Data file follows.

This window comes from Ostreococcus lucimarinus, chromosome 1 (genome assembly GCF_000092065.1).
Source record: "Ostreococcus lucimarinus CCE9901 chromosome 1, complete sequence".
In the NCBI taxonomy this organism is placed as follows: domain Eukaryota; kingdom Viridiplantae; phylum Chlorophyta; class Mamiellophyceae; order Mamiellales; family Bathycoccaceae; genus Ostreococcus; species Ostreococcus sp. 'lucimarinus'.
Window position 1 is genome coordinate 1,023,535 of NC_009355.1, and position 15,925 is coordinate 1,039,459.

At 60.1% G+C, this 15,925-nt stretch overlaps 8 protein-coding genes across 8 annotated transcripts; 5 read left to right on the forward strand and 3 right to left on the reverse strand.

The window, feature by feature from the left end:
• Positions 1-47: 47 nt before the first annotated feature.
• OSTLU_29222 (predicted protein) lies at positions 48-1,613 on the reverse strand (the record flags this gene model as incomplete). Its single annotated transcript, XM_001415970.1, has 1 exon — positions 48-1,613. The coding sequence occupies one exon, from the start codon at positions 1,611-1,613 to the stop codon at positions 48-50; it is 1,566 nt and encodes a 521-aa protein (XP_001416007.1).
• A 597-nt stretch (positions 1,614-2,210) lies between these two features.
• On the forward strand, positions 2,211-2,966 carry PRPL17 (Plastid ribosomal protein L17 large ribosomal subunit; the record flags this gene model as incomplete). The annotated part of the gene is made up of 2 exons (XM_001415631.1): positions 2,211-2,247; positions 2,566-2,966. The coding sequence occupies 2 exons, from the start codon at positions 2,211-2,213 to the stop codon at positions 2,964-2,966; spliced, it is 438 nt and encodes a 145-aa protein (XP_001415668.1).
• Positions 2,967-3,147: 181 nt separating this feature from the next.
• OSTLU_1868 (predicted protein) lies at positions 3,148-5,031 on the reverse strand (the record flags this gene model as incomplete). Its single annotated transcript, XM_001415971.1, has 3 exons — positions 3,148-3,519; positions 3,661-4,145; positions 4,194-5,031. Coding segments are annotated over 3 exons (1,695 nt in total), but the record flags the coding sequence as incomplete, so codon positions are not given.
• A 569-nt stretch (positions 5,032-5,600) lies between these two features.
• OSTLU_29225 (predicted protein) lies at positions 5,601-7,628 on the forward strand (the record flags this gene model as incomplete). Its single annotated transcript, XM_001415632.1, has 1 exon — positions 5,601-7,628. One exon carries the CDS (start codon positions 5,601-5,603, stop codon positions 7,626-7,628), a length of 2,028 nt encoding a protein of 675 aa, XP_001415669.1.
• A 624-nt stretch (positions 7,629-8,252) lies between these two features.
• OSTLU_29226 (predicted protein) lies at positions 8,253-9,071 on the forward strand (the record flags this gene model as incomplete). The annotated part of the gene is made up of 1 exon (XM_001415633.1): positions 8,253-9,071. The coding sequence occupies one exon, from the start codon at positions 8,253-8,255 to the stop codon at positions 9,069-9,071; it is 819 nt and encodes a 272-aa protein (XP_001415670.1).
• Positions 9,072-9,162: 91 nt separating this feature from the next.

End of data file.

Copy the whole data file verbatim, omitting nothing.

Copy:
This window comes from Ostreococcus lucimarinus, chromosome 1 (genome assembly GCF_000092065.1).
Source record: "Ostreococcus lucimarinus CCE9901 chromosome 1, complete sequence".
In the NCBI taxonomy this organism is placed as follows: domain Eukaryota; kingdom Viridiplantae; phylum Chlorophyta; class Mamiellophyceae; order Mamiellales; family Bathycoccaceae; genus Ostreococcus; species Ostreococcus sp. 'lucimarinus'.
Window position 1 is genome coordinate 1,023,535 of NC_009355.1, and position 15,925 is coordinate 1,039,459.

At 60.1% G+C, this 15,925-nt stretch overlaps 8 protein-coding genes across 8 annotated transcripts; 5 read left to right on the forward strand and 3 right to left on the reverse strand.

The window, feature by feature from the left end:
• Positions 1-47: 47 nt before the first annotated feature.
• OSTLU_29222 (predicted protein) lies at positions 48-1,613 on the reverse strand (the record flags this gene model as incomplete). Its single annotated transcript, XM_001415970.1, has 1 exon — positions 48-1,613. The coding sequence occupies one exon, from the start codon at positions 1,611-1,613 to the stop codon at positions 48-50; it is 1,566 nt and encodes a 521-aa protein (XP_001416007.1).
• A 597-nt stretch (positions 1,614-2,210) lies between these two features.
• On the forward strand, positions 2,211-2,966 carry PRPL17 (Plastid ribosomal protein L17 large ribosomal subunit; the record flags this gene model as incomplete). The annotated part of the gene is made up of 2 exons (XM_001415631.1): positions 2,211-2,247; positions 2,566-2,966. The coding sequence occupies 2 exons, from the start codon at positions 2,211-2,213 to the stop codon at positions 2,964-2,966; spliced, it is 438 nt and encodes a 145-aa protein (XP_001415668.1).
• Positions 2,967-3,147: 181 nt separating this feature from the next.
• OSTLU_1868 (predicted protein) lies at positions 3,148-5,031 on the reverse strand (the record flags this gene model as incomplete). Its single annotated transcript, XM_001415971.1, has 3 exons — positions 3,148-3,519; positions 3,661-4,145; positions 4,194-5,031. Coding segments are annotated over 3 exons (1,695 nt in total), but the record flags the coding sequence as incomplete, so codon positions are not given.
• A 569-nt stretch (positions 5,032-5,600) lies between these two features.
• OSTLU_29225 (predicted protein) lies at positions 5,601-7,628 on the forward strand (the record flags this gene model as incomplete). Its single annotated transcript, XM_001415632.1, has 1 exon — positions 5,601-7,628. One exon carries the CDS (start codon positions 5,601-5,603, stop codon positions 7,626-7,628), a length of 2,028 nt encoding a protein of 675 aa, XP_001415669.1.
• A 624-nt stretch (positions 7,629-8,252) lies between these two features.
• OSTLU_29226 (predicted protein) lies at positions 8,253-9,071 on the forward strand (the record flags this gene model as incomplete). The annotated part of the gene is made up of 1 exon (XM_001415633.1): positions 8,253-9,071. The coding sequence occupies one exon, from the start codon at positions 8,253-8,255 to the stop codon at positions 9,069-9,071; it is 819 nt and encodes a 272-aa protein (XP_001415670.1).
• Positions 9,072-9,162: 91 nt separating this feature from the next.